@noeckel I agree that using Inset in this way is rather fragile; even changing the aspect ratio breaks it. Ideally I would like to do something like plot = Graphics[{Texture[plot2], Polygon[Tuples[plotRange][[{1, 2, 4, 3}]], VertexTextureCoordinates -> Tuples[{0, 1}, 2][[{1, 2, 4, 3}]]]}, Frame -> True] but for some reason, Mathematica refuses to export the resulting plot to pdf (at least in my version of Mathematica). –  Heike Jan 4 '12 at 13:54
    
I like this approach, but I think @noeckel wrote an excellent function. –  Eli Lansey Jan 4 '12 at 14:22
    
@heike I tried the same thing with the same result. My recollection is that I attributed it to a bug in vertex color PDF export, but I didn't pursue it further. –  Jens Jan 4 '12 at 18:07
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If you are exporting as PDF, EPs or WMF, then the text should remain as vectors even if you have a rasterized component to the graphics.

I think the trick is to set the number of plot points to some low number in the ListDensityPlot command and then export as PDF as normal.

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My hope is to generate a rasterized plot, with non-rasterized text, and export that. Even adjusting MaxPlotPoints, that might not help for some more complicated graphs which require lots of points. –  Eli Lansey Jan 3 '12 at 21:34
    
Also, using MaxPlotPoints->2 which is the smallest possible option, doesn't change the exported file size. –  Eli Lansey Jan 3 '12 at 21:40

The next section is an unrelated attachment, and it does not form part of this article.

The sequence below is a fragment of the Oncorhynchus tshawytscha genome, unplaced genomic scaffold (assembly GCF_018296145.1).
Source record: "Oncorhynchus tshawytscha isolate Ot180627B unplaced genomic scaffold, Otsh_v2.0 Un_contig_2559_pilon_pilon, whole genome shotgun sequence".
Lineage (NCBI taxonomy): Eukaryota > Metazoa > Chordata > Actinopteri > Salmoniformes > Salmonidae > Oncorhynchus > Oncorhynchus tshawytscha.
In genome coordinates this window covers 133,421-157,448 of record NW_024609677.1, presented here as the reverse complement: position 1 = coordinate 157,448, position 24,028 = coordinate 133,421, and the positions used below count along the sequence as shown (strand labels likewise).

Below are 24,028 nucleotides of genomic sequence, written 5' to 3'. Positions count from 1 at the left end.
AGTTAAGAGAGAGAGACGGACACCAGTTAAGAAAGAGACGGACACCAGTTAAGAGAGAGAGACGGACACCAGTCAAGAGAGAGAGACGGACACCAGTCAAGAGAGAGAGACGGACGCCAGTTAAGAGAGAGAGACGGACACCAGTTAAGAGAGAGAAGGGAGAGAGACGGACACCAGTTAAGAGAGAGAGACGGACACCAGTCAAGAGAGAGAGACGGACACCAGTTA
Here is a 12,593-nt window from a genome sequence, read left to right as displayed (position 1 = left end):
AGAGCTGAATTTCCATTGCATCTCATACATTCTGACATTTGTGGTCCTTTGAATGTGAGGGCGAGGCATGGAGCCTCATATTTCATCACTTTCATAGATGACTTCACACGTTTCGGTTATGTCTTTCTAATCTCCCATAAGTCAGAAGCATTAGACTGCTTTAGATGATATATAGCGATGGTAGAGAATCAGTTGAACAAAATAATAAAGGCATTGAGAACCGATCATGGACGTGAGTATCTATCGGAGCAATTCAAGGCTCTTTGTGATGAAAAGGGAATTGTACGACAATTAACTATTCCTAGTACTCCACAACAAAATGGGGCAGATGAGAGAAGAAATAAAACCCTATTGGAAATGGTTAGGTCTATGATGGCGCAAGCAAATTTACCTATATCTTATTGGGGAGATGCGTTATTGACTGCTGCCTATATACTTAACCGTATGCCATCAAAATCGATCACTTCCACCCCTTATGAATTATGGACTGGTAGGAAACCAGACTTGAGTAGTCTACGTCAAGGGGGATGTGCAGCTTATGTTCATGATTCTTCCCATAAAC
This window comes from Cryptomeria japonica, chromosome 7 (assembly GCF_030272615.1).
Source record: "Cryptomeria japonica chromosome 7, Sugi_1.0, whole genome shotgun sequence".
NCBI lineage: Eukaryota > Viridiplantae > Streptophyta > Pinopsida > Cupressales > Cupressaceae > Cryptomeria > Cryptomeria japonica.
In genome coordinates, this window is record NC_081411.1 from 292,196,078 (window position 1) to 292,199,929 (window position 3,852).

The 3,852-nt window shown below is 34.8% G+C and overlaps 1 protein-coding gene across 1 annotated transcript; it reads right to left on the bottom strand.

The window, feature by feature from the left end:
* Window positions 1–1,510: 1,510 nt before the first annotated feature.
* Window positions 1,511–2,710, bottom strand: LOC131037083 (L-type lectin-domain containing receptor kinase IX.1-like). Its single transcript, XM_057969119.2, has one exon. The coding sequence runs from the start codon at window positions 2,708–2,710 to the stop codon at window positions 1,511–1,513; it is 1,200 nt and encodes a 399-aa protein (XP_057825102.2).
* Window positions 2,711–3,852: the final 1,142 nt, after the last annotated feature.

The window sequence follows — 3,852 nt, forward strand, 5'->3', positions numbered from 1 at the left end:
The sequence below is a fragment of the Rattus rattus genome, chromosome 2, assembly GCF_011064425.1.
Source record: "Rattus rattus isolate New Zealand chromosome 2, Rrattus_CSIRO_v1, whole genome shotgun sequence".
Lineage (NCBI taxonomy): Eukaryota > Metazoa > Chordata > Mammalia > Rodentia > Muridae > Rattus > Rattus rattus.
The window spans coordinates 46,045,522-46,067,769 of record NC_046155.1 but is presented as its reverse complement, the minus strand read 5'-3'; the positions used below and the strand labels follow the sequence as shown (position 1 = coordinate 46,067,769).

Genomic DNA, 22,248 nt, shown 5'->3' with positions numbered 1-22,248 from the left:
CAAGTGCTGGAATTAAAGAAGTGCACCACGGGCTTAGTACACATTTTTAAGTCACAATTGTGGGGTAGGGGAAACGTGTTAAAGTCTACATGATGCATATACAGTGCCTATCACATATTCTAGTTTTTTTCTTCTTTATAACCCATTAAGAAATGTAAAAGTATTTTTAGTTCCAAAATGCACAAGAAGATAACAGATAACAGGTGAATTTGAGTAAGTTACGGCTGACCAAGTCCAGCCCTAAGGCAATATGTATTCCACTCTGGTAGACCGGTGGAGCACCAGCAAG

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How about just plotting the function rather than making a list?

plot=DensityPlot[Exp[-(f - f0)^2/25^2], {f0, 500, 700}, {f, 300, 900}, 
 Epilog -> {Thick, Line[{{500, 500}, {700, 700}}]}, PlotPoints -> 50]

Export["test.pdf", plot]

file size 1.1MB

share|improve this answer
    
This was a sample data set. In practice I'm working with the output from many computer simulations. –  Eli Lansey Jan 3 '12 at 23:30
    
And the function plotted is far more complicated than a straight line. –  Eli Lansey Jan 3 '12 at 23:42
    
@Eli Lansey can you update with information about the real life data, is it 3D or do you transform it to 3D etc. etc. Maybe provide a sample. So you want to overlay the plot of function onto the density plot of your list? There is Show, Overlay and Inset (as per Heike's example). –  Mike Honeychurch Jan 4 '12 at 0:10
    
The data in the problem is an artificially constructed, simple, but decent representative of the type of, format of, and size of data I typically work with. I then compare the data set with theoretical models, which I overlay on the graph. My goal is to get a smaller exported file for inclusion in publications. –  Eli Lansey Jan 4 '12 at 14:00